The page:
Hans Asperger was a doctor in Vienna who, during the 1940s, first identified a set of behaviors that are now recognized as Asperger’s syndrome. His work focused on children who exhibited social difficulties, repetitive behaviors, and narrow interests, which are now seen as key characteristics of this condition. However, the historical context of Asperger's work, during a time when eugenic policies were enacted, has sparked debates and controversy.

Evolution of Asperger’s Diagnosis

Initially, Asperger's syndrome was considered a separate condition from autism. However, the 2013 edition of the Diagnostic and Statistical Manual of Mental Disorders (DSM-5) reclassified it as part of the broader autism spectrum disorder (ASD). Despite its official reclassification, the term "Asperger's" is still used by many people, and it is no longer a standalone diagnosis [9].

The symptoms of Asperger's syndrome typically begin early in life, with most diagnoses occurring between ages 5 and 9. However, some individuals are not diagnosed until adulthood. The symptoms vary from person to person but are usually related to emotional, communication, and behavioral skills.

The reclassification of Asperger's syndrome in 2013 into the broader autism spectrum disorder (ASD) diagnosis in the DSM-5, now the DSM-5-TR, has led to varied responses from individuals who received the Asperger syndrome diagnosis prior to 2013. Some still use the term as part of their identity, while others prefer to refer to themselves as autistic. Both perspectives are considered correct, reflecting personal choice.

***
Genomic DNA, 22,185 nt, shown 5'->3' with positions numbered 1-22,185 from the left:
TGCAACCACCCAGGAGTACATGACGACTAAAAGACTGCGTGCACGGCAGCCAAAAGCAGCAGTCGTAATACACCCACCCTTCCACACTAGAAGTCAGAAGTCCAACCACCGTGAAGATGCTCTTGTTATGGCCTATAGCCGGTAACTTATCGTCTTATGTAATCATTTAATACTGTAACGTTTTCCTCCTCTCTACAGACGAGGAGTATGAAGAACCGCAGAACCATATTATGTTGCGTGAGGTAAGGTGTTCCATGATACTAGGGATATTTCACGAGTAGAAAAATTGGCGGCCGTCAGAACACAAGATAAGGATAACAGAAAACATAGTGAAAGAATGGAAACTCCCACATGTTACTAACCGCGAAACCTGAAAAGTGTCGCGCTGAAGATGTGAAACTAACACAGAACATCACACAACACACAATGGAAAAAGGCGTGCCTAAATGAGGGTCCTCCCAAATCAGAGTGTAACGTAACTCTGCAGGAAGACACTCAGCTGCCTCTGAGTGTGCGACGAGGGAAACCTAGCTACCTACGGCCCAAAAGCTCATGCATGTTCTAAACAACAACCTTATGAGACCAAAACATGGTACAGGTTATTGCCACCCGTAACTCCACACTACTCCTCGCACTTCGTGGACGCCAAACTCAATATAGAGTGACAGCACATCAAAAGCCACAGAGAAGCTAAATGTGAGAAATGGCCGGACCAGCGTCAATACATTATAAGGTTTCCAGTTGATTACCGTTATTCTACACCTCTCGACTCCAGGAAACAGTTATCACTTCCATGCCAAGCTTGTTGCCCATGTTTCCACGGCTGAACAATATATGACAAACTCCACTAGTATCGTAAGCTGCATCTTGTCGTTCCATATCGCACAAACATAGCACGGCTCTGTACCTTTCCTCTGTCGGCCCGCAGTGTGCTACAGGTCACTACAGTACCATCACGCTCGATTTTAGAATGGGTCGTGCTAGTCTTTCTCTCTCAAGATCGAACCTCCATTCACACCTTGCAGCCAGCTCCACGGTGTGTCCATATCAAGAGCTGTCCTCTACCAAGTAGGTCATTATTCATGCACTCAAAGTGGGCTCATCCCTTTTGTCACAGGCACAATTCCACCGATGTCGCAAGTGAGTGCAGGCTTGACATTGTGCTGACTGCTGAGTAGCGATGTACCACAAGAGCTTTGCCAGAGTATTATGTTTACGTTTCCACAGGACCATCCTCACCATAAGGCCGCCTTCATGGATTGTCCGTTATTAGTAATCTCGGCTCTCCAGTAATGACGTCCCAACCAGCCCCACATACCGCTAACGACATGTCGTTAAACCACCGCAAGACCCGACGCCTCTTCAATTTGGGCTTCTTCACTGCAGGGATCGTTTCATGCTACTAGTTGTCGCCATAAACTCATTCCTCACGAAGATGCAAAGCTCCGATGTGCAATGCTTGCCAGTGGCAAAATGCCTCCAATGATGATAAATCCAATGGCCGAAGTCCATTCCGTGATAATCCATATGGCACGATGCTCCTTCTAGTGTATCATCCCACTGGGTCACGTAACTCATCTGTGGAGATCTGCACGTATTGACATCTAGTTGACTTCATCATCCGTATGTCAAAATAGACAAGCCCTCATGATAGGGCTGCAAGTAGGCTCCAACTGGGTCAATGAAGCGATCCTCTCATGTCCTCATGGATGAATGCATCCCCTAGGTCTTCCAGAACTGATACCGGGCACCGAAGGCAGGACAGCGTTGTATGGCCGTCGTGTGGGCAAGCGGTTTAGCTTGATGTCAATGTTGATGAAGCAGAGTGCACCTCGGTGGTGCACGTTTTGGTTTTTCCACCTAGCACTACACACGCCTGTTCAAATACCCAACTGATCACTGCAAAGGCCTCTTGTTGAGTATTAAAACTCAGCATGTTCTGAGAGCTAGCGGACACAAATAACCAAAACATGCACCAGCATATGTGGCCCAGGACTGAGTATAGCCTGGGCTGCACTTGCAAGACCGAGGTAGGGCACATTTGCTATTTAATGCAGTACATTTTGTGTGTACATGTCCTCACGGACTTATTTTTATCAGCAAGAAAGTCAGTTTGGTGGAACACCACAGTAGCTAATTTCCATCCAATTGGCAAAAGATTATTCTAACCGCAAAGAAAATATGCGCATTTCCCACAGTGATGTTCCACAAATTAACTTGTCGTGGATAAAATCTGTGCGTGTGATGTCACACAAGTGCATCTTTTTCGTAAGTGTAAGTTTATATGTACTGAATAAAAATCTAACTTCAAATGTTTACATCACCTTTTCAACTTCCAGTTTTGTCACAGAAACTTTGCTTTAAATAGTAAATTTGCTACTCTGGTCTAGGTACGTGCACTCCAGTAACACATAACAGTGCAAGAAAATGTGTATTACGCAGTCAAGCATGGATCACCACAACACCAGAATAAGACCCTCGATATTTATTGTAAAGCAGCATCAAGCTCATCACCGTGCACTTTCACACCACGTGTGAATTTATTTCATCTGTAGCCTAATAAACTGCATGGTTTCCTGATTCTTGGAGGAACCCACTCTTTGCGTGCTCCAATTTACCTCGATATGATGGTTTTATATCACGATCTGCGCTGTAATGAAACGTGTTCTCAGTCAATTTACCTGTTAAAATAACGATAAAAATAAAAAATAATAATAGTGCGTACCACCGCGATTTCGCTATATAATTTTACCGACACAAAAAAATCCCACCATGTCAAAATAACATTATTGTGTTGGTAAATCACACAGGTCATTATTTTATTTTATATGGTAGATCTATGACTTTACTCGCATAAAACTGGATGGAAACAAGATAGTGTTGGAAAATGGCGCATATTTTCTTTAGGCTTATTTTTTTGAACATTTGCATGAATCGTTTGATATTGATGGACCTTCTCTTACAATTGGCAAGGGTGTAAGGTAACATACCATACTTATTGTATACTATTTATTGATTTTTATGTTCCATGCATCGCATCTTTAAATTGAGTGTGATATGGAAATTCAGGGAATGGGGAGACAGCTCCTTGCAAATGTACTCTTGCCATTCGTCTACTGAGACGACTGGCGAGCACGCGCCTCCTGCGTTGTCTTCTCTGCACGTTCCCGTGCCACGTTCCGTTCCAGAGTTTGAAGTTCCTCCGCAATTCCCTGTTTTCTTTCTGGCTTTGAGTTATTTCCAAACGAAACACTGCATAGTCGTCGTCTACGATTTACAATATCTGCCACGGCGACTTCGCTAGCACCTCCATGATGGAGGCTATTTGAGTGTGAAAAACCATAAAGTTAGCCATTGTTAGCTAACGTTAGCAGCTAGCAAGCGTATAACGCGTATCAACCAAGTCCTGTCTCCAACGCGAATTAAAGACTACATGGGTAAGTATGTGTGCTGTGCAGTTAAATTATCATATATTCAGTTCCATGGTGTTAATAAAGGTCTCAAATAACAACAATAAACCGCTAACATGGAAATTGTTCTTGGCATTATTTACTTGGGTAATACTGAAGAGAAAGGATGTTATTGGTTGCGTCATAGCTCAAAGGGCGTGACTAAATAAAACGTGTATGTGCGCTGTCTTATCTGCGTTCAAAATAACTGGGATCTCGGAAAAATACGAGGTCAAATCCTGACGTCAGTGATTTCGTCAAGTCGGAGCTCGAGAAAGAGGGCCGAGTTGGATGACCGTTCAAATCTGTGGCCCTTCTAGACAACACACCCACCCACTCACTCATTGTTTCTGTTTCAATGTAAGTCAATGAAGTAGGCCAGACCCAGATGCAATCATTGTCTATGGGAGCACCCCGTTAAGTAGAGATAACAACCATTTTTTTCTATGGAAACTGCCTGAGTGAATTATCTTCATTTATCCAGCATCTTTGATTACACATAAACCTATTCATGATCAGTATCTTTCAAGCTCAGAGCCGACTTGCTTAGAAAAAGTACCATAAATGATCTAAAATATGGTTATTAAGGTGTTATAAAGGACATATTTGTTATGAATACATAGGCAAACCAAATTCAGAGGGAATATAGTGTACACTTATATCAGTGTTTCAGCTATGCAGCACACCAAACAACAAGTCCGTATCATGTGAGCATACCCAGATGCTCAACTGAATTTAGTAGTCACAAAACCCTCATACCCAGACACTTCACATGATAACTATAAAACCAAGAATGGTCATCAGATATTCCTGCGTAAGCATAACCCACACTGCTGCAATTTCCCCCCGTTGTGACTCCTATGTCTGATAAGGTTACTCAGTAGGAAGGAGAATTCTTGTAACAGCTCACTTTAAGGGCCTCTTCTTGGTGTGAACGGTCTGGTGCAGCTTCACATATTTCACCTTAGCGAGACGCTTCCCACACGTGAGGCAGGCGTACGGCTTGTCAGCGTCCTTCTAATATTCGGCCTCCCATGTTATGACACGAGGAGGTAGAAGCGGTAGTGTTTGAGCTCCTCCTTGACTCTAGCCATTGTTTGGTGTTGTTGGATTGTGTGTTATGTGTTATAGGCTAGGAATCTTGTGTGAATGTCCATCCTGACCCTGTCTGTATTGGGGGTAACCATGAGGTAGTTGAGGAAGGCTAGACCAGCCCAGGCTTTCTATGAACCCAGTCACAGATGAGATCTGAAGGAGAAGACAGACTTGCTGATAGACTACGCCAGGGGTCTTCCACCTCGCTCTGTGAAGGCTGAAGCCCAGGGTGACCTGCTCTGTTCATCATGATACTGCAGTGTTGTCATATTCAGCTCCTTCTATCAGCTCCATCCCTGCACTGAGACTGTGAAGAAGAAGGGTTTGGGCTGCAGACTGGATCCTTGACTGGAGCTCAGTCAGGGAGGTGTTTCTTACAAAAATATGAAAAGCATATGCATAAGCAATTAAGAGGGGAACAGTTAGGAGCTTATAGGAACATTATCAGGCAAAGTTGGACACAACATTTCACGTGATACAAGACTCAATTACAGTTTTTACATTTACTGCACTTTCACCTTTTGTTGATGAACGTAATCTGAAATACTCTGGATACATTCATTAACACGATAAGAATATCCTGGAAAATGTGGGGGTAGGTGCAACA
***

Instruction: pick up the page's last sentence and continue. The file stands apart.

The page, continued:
In understanding the types of autism spectrum disorder, it's important to acknowledge these controversies and the evolution of diagnoses. It provides a lens through which to view the current understanding and treatment of autism.


[1]: https://www.nimh.nih.gov/health/topics/autism-spectrum-disorders-asd

[2]: https://www.helpguide.org/articles/autism-learning-disabilities/autism-spectrum-disorders-asd

[3]: https://www.integrityinc.org/what-are-the-5-types-of-autism/

[4]: https://www.webmd.com/brain/autism/autism-spectrum-disorders

[5]: https://www.autismspeaks.org/asperger-syndrome

[6]: https://behavioral-innovations.com/blog/types-and-levels-autism-spectrum-disorder/

[7]: https://www.helpguide.org/articles/autism-learning-disabilities/autism-treatments-therapies-interventions.htm

[8]: https://www.cdc.gov/ncbddd/autism/treatment.html

[9]: https://www.webmd.com/brain/autism/mental-health-aspergers-syndrome